WSTA01H3 Chapter Notes - Chapter 12: Bulimia Nervosa, Medicalization

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Published on 20 Apr 2013
CHAPTER 12: Contours of Everyday Life: Women's Reflections on Embodiment and Health over Time
analysts tended to focus upon representations of the female body in the professional discourses of medicine and science or the popular discourses of media and
advertising, and to presume a direct link between these representations and women's experiences of the body
largely influenced by writers like Foucault, analysts have carefully documented the ways in which media and advertising serve to promote and normalize
disciplinary practices of the female body towards the achievement of unhealthy ideals
Susan Bordo's much cited essay 'Reading the Slender Body' brilliantly deconstructs the pathologized, individuated image that both medicine and media present us
with – the women who 'succeeds' in achieving these ideals only to damage her own health and perhaps risk her life in the process
Bordo's analysis clearly shows the importance of seeing the 'everyday-ness' of these disciplinary practices and how they inscribe on the surface (and increasing
the interior) of women's bodies the 'bulimic personality' of contemporary American capitalist society
this society requires, at one and the same time, unrestrained consumption to achieve health and happiness and intense repression of desire and body boundaries
to meet narrowly prescribed moral and cultural standards
yet Bordo's analysis, along with those of many others who address this topic, leaves us with little, if any, indication of how women 'read' and respond to – or
perhaps even resist – these dominant ideals
we get little sense of the extent to which these dominant ideals may or may not be significant or predominant in women's identity construction and how this may
shift over time and in different social contexts, as well as in relation to other aspects of the multiple-subject positions women hold (such as class, ethnicity, age,
sexuality, regional identity, and so on)
Defining Health and Healthiness
for many, ideas about health and healthiness have evolved from a more conventional biomedical notion of health as the absence of disease (adhered to at an
earlier age), to the assessment of well-being in more environmental or holistic terms
women's notions of health discuss levels of physical energy, comfort in carrying out and balancing multiple roles, satisfaction with quality of work and family
relations, and concerns about time for self and leisure
many women indicated that they did little consciously to stay healthy when they were younger, but now were much more conscientious about eating well, getting
regular exercise, and rest
for most, time was the more important constraint in achieving optimal health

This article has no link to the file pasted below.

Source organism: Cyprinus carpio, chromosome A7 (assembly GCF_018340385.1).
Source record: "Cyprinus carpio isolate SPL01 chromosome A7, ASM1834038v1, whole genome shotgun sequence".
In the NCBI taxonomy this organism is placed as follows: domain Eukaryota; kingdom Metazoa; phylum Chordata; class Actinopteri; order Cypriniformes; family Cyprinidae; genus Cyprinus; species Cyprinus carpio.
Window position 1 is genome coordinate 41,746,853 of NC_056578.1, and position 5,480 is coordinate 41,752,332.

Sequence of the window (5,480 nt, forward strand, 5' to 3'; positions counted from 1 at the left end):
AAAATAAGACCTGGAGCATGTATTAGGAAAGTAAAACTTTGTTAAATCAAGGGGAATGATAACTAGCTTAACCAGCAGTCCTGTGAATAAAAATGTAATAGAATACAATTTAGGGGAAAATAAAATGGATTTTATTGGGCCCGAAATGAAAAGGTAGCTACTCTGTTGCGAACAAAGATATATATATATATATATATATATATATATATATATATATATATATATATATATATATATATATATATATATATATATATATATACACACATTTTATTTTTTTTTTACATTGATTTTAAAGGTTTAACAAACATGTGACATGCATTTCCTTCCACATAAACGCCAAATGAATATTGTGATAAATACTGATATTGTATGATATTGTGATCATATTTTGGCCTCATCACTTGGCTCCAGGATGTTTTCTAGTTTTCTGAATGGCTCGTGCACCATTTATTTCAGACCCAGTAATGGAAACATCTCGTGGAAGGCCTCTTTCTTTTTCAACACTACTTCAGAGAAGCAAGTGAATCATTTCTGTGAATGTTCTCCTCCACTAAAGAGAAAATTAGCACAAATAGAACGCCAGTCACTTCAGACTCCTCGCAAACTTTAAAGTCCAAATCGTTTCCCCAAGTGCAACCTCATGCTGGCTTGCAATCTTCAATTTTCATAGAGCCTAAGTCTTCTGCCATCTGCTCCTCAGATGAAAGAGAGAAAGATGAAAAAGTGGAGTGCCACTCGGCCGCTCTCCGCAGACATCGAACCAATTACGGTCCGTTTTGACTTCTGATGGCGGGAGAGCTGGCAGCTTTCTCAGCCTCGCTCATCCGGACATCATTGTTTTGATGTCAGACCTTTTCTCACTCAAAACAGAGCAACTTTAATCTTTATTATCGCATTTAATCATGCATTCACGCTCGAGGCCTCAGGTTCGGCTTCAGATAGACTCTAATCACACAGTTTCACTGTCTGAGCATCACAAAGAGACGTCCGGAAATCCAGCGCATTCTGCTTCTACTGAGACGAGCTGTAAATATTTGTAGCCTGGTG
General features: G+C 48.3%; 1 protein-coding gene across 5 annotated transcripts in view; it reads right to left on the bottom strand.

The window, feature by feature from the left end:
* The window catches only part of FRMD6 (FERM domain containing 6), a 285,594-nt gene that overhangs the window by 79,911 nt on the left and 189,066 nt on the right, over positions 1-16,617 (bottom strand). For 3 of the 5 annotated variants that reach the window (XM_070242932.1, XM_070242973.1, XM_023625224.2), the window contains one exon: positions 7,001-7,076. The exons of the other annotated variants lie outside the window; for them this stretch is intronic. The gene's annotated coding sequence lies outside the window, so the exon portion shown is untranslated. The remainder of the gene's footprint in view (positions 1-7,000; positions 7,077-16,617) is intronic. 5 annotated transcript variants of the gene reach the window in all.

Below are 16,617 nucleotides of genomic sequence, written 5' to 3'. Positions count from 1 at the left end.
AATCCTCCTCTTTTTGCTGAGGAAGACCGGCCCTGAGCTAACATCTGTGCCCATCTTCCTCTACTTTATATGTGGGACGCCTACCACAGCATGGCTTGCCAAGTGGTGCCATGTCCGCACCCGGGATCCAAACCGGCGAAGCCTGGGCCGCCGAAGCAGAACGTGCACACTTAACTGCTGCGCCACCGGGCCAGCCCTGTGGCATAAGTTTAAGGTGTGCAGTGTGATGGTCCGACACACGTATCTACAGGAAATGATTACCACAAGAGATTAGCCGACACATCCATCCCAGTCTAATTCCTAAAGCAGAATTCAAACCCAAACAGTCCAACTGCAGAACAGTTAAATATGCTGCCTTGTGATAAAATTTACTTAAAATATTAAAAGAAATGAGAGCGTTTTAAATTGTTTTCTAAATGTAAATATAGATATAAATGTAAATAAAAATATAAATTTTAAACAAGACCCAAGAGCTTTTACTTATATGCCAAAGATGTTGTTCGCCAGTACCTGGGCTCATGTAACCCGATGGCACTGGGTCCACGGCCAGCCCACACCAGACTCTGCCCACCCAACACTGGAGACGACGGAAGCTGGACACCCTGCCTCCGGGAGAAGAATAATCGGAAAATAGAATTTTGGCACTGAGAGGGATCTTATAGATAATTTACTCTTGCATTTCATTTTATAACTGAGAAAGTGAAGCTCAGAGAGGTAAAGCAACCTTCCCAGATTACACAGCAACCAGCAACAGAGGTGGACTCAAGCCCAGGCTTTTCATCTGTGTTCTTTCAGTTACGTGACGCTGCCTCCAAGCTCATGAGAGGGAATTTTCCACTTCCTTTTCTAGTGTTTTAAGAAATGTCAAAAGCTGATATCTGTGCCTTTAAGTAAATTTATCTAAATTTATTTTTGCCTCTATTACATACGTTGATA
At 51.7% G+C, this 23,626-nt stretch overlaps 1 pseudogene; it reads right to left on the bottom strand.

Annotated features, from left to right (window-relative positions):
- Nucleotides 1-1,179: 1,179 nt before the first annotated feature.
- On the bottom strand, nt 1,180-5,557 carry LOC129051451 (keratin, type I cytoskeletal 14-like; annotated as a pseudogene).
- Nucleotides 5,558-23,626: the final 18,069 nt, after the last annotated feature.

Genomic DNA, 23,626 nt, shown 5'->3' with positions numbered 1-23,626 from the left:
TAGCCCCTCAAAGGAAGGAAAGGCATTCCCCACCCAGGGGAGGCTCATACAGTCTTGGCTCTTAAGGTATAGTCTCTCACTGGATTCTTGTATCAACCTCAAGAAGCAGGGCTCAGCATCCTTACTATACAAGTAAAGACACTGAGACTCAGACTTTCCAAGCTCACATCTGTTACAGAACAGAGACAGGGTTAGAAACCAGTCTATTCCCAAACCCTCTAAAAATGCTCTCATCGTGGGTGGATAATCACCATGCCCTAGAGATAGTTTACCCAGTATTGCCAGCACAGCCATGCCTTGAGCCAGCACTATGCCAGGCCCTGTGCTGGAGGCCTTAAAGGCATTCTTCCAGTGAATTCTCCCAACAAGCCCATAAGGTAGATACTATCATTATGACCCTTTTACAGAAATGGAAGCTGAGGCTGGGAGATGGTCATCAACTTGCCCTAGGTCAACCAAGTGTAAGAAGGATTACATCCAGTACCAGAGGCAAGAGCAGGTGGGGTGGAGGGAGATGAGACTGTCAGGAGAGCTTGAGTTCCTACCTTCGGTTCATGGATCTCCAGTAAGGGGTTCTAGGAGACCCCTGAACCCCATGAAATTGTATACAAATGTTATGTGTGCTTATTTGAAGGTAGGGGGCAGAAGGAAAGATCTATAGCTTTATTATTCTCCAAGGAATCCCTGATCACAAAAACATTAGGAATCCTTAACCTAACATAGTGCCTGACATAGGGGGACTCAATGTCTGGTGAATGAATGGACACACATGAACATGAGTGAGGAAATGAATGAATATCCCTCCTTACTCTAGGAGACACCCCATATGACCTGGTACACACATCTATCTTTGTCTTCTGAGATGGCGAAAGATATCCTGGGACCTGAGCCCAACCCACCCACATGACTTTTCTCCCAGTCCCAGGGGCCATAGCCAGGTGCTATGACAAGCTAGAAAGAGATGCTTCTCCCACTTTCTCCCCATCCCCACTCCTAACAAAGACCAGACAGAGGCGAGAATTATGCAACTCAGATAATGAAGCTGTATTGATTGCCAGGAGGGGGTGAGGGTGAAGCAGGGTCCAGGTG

- class differences were also apparent in the women’s definitions of health over the life course
- many middle-class women identified with current ‘healthiest’ discourses that emphasize health as an individual phenomenon, and blamed themselves for failing to
live up to the ideals of dietary and exercise regimes promoted in public health rhetoric
- in general, the women were attentive to, and aware of, body image issues through the course of their lives, yet the importance and meanings attributed to them
had changed significantly for most
- many had previously dieted and monitored their weight carefully as adolescents and in their early twenties , yet most had abandoned these practices, either due to
a sense of frustration with their lack of success, or emptily as a form of resistance to what they perceived as inappropriate medicalization and monitoring of their
bodies by parents, doctors, partners and others
- consciousness of the body was also described as situational and, again, varied along class and gender lines
- many of the women indicated that they were not conscious of their bodies on an ongoing basis
- a few women who were particularly concerned about weight described their bodies as constraints, which they had difficulty transcending
- however, most others indicated that body consciousness was situational, brought on by a particularly serious or sudden illness episode, by concerns about what to
wear to a particular social event
- for many of the women, body consciousness and anxiety were also heightened by medical concerns encounters that frequently raised concerns about unhealthy
weight, independent of a women’s own assessment of her state of healthiness
Media and Other Representations of the Female Body and Health
- responses to predominant media images of the idealized female body had also changed in the women’s reflections
- they differed on opinions about the extent to which ideals of slenderness and feminine beauty were more predominant or widely circulated today than when they
were younger
- medical information and advice columns in the magazines were frequently read by the women and taken much more seriously than fashion layouts
- many of the women found these columns to be an important source of personal and family health information and said they discussed them with friends
- but even this information could be dismissed or resisted if the women didn’t feel that it matched their own perspective
- constructing the self was done in relation to a constructed ‘other
- thus, norms or expectations of femininity were contrasted with norms of masculinity
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